Find Posts By Topic

Reimagining Black History Month: Closing Thoughts from Reagan Jackson

In celebration of Black History Month, we have invited community leader and activist, Reagan Jackson, to curate a series of community stories and profiles that both amplify the Black experience right now and imagine a new Black future in Seattle. Stories will be published throughout the month under #ReimaginingBlackHistoryMonth.

by Reagan Jackson

This Black History Month has been a poignant meditation on joy, resilience, rage, fear, curiosity, pride, and grief. As always, I’m fascinated to learn new tidbits of history like how Norris B. Herndon, a Black gay millionaire, quietly helped fund the civil rights movement or that Rosa Park worked as a sexual assault investigator giving voice to Black women in the south a decade before the Montgomery Bus Boycott or the back story behind how chicken and waffles became the dish of the Harlem Renaissance.

My social media has been flooded with sweet “did you know…” videos as well as invitations to beautiful events and exhibits and performances celebrating Blackness. I only wish it were enough to balance out the other stories like the increasing attack on trans rights (the ACLU has identified 120 anti-trans bills that have been proposed nationwide since the beginning of this year), proposed abortion bills that will criminalize women for making decisions about their own bodies, the anniversary of Trayvon Martin and on and on. I am intentional about cultivating joy in my life, but I can’t help but feel dispirited when every day we wake up to this kind of domestic terrorism.

A moment of Black history I keep thinking about is in 1787 when the US decided on the 3/5th compromise, where only 3 out of 5 enslaved people were allowed to count towards the state’s population to balance the south’s legislative representation and resources. 3/5 human, that’s how much of a person any enslaved person counted as legally until the 13th amendment in 1865. History may not repeat, but it sure rhymes and here I am in 2023 trying to hold onto the truth that I am a whole human. While I don’t identify as trans, you don’t have to be a trans person to know and affirm the truth that they exist and are whole people and to allow any laws to diminish their status or protection under the law is a slippery slope back towards fractional humanity. And it’s a long road to recover from that. I often wonder if we’re there yet. Can I be looked at in the beauty of my brown skin without the echo of past oppression? Can we even call it the past when people are murdered daily for the crime of living while Black?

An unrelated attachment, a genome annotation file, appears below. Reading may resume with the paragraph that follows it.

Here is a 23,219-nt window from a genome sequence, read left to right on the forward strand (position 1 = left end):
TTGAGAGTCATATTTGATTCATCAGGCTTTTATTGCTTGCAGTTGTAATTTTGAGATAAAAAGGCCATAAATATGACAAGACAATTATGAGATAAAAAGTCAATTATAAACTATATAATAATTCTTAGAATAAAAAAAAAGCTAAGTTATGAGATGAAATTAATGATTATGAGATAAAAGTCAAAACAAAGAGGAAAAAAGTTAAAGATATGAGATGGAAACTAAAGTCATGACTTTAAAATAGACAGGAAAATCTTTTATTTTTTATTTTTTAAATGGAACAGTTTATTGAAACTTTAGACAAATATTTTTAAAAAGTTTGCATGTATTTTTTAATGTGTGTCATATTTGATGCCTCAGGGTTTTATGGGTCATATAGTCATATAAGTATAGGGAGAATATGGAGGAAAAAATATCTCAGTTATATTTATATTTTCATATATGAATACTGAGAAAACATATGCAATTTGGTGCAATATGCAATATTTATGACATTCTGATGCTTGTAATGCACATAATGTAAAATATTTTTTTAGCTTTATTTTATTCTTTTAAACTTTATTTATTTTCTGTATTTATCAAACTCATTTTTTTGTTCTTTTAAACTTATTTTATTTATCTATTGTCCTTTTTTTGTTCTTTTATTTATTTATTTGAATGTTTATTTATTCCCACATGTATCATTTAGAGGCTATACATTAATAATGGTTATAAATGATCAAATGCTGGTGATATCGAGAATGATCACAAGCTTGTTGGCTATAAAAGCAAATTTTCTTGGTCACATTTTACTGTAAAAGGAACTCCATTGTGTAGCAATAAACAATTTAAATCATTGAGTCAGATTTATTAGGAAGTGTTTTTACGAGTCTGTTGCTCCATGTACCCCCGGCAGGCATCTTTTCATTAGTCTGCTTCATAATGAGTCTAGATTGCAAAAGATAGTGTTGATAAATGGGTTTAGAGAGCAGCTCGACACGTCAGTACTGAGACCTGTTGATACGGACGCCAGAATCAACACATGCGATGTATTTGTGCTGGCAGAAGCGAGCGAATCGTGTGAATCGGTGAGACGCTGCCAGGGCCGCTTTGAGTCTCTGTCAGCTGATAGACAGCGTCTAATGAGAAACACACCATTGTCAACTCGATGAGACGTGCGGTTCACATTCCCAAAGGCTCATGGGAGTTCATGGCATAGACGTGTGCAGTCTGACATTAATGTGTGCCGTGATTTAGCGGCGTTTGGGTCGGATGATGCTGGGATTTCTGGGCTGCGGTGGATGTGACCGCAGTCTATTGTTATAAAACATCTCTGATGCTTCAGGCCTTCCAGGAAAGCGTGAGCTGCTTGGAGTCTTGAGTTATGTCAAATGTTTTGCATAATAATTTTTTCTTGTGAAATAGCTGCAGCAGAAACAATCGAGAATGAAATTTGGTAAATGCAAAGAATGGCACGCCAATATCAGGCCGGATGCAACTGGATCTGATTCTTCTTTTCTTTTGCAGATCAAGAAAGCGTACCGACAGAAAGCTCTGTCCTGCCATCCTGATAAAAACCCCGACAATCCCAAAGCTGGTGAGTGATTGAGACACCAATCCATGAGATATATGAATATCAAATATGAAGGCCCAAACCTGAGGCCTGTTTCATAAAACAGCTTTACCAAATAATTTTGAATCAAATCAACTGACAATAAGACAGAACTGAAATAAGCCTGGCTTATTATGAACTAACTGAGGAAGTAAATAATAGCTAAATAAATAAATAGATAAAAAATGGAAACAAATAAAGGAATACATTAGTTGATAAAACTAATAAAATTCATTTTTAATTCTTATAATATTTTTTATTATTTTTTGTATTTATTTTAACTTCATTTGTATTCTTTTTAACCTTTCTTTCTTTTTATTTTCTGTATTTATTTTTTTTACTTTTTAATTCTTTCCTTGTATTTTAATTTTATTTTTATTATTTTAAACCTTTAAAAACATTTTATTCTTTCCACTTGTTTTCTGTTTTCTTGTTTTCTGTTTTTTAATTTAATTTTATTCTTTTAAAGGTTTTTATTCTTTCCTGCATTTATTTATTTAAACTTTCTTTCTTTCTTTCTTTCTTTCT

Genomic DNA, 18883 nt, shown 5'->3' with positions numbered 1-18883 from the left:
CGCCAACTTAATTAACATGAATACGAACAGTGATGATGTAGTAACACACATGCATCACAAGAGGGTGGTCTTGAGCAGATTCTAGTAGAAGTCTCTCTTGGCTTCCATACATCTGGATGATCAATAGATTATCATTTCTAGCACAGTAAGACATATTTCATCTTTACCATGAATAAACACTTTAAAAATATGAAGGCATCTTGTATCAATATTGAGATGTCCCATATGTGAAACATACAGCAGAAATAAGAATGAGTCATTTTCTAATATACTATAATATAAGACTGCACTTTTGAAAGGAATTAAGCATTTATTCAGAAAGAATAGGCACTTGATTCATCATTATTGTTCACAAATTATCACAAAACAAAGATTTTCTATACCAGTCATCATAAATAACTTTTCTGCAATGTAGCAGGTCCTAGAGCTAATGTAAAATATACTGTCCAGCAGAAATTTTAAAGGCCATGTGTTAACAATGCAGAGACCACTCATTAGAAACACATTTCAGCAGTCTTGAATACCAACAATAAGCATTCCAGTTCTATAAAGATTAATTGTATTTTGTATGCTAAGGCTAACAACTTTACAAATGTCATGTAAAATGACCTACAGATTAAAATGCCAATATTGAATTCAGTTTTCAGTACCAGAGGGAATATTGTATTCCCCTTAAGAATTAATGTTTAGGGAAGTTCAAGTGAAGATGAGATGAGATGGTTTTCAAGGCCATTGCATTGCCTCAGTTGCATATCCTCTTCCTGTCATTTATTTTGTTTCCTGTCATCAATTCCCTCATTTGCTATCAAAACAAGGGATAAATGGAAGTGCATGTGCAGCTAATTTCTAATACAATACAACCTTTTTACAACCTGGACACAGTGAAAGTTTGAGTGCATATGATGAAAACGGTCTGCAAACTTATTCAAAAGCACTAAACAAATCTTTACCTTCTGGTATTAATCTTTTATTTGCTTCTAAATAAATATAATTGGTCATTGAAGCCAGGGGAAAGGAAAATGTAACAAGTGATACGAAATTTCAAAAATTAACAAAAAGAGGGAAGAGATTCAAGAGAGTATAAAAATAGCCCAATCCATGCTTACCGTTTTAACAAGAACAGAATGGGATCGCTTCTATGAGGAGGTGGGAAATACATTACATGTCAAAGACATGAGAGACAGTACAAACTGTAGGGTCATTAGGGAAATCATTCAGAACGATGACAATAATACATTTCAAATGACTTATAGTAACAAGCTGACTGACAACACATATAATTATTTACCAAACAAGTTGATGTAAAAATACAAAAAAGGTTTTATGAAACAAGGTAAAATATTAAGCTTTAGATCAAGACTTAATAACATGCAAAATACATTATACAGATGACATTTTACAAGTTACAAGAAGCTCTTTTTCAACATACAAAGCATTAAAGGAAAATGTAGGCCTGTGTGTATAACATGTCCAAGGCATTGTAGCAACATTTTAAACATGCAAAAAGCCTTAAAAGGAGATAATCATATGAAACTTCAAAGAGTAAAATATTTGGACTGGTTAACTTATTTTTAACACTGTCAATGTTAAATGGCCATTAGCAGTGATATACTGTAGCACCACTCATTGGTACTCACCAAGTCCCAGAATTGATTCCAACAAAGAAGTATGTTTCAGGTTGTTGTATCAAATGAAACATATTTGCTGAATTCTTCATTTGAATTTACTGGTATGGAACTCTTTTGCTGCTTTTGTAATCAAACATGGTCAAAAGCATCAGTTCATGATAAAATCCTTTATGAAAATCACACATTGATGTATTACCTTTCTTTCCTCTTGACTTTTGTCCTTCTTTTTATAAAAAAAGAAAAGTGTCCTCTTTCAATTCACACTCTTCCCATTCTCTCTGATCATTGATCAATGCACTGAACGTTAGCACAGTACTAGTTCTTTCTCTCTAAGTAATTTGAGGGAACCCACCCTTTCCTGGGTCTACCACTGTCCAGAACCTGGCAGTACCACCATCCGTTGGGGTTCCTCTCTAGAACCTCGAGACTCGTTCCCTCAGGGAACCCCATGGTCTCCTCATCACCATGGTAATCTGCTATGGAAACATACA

On one of my recent visits to Portland to see my dad, we were crossing the street near his apartment and a white man spat at us and informed us he didn’t like our people. I clapped back and though the spit didn’t land on our clothes or skin it felt like it had.

In an interview in 1961 writer James Baldwin beautifully captured the feeling I can’t seem to escape. He said: “To be a Negro in this country and to be relatively conscious is to be in a state of rage almost, almost all of the time — and in one’s work. And part of the rage is this: It isn’t only what is happening to you. But it’s what’s happening all around you and all of the time in the face of the most extraordinary and criminal indifference, indifference of most white people in this country, and their ignorance.”